In 2008, Harvard women’s hockey team capped off the first-ever perfect run through the East Coast Athletic Conference in a championship game against St. Lawrence in a riveting overtime win in Canton, N.Y.
That night, the Saints persevered through regulation play and a disallowed Crimson goal to force overtime. Just as it appeared as though pressure and history were mounting to deny Harvard its shot at a coveted perfect season, the 5-foot-4 Caitlin Cahow ’08 proved big things do come in small packages. Her shot from the left side found the net and sent the Crimson home with a 3-2 victory, the ECAC title, and perfection.
This year, after sweeping Princeton in the first round of the ECAC playoffs, the No. 8 Harvard women’s hockey team will get a chance to move closer to yet another conference championship.
Thanks to sixth-seeded Quinnipiac’s surprise victory over third-seeded Clarkson, the Crimson will once face the No. 10 Saints, who hold the fifth seed. The winner of the Friday game in Ithaca, N.Y., will advance to play against the survivor of the matchup between top-ranked Cornell and the Bobcats, in a potentially hostile championship game on Saturday.
St. Lawrence goaltender Carmen MacDonald set a new university record with her sixth shutout of the season last weekend, but the Saints’ defense will have to face a Harvard squad that fires 31.1 shots on net a game and scores an average of 3.68 goals.
At the other end of the ice, the Crimson’s junior goaltender Laura Bellamy, who has started all 31 games this season, will add another interesting dimension. She has continually to shut down opponents in ECAC play, and, in late January, Bellamy recorded three shutouts in as many games to put her team in position for a late winning streak.
Since then, Harvard has won 11 of its last 13 contests, including its last six in a row.
During the span dating back to Jan. 21, the Crimson has decimated its opponents, outscoring them by a combined 35 goals, 56-21.
Excluding the two losses in that period—both of which came in the Beanpot tournament—the No. 8 team in the country has won by an average of more than three and a half goals per game, giving Harvard indispensable experience on the ice.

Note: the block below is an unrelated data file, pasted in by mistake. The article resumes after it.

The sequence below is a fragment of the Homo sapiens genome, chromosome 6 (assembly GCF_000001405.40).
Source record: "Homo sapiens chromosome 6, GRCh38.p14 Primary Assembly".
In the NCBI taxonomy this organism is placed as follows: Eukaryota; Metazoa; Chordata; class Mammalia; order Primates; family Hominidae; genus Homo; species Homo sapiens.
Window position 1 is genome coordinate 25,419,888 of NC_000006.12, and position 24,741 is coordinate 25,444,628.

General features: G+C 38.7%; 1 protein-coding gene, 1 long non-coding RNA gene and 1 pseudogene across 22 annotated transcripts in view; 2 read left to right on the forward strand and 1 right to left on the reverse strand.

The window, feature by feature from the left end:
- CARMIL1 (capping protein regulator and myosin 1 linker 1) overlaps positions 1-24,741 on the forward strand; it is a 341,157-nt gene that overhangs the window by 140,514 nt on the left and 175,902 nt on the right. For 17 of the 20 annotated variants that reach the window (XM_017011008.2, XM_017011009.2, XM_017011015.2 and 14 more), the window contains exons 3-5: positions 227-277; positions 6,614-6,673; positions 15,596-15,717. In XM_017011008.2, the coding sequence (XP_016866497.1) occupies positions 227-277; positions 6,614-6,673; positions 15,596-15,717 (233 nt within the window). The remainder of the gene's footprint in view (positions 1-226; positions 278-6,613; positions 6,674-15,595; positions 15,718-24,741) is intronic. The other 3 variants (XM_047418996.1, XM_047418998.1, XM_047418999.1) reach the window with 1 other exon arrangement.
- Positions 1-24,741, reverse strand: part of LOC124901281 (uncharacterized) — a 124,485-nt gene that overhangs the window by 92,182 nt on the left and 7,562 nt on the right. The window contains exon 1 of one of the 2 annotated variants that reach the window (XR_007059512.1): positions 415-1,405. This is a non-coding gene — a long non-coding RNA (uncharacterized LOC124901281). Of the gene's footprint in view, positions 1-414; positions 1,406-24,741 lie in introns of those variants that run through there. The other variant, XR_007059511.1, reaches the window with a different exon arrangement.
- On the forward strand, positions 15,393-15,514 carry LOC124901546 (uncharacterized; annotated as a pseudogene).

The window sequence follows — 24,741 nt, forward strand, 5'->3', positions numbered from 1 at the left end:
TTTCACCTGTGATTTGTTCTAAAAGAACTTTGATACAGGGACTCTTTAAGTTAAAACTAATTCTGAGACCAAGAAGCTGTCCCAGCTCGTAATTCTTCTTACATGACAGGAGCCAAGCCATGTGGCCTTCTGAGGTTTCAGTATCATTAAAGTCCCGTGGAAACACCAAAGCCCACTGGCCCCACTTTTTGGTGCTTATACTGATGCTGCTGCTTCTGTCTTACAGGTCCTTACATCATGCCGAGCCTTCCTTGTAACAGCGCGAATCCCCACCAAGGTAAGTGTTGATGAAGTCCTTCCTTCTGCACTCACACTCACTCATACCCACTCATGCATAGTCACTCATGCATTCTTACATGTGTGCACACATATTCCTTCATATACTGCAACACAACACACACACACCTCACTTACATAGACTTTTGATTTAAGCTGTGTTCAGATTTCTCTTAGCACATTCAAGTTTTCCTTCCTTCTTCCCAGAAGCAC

“It feels like we’ve seen just about everything,” junior forward Jillian Dempsey said. “We should have faith and confidence in ourselves that we can pull it off now because we have done it before.”
The Crimson has also experienced head-to-head success against St. Lawrence. It easily managed two early-season victories over the Saints by scores of 7-1 and 6-1.
Both games featured special teams success as the Harvard power play unit went 6-of-12, and only one shorthanded goal was allowed for St. Lawrence squad in its 15 opportunities.
“We just have to go out there and do it again,” Dempsey said of beating the Saints. “We were all over them. We were buzzing. We were in their face. We were beating them to pucks and putting away rebounds. We were doing a lot of the little things that we pride ourselves on.”
But the Saints will be coming into this weekend’s game on a hot streak of their own. Since dropping a game to Harvard in November, No. 3 Cornell is the only ECAC opponent to which St. Lawrence has fell.
“They are a different team [now],” Dempsey said. “They have turned something on and found a few keys to getting success…. We don’t know what they have done differently, but they have skill, we have skill, and it’s just going to be a matter of who’s whole team shows up ready to work.”
With 20 points in the month of February alone, Dempsey has been a major contributor to the team’s recent success. She started the month by nearly matching an NCAA-record six goals in one game, but ended with five the Crimson’s dominant 10-1 victory over Princeton.
While impressive, Dempsey’s five-goal performance wouldn’t be her most important against the Tigers. The ease with which she finds the net came in crucial in another late season home matchup against the Princeton. In the series-clinching win, Dempsey scored all of Harvard’s three regulation goals giving sophomore defender Marissa Gedman the opportunity to score game-winner in overtime and send the Crimson into the ECAC semifinals.
The Crimson, which earned the tournament’s two seed going 17-4-1 in conference play, has met the Saints in three of the last five postseasons. For the first time since Harvard’s 26-0-0 run, one of these teams will get another shot at the title bout.
—Staff writer Daniel A. Grafstein can be reached at firstname.lastname@example.org.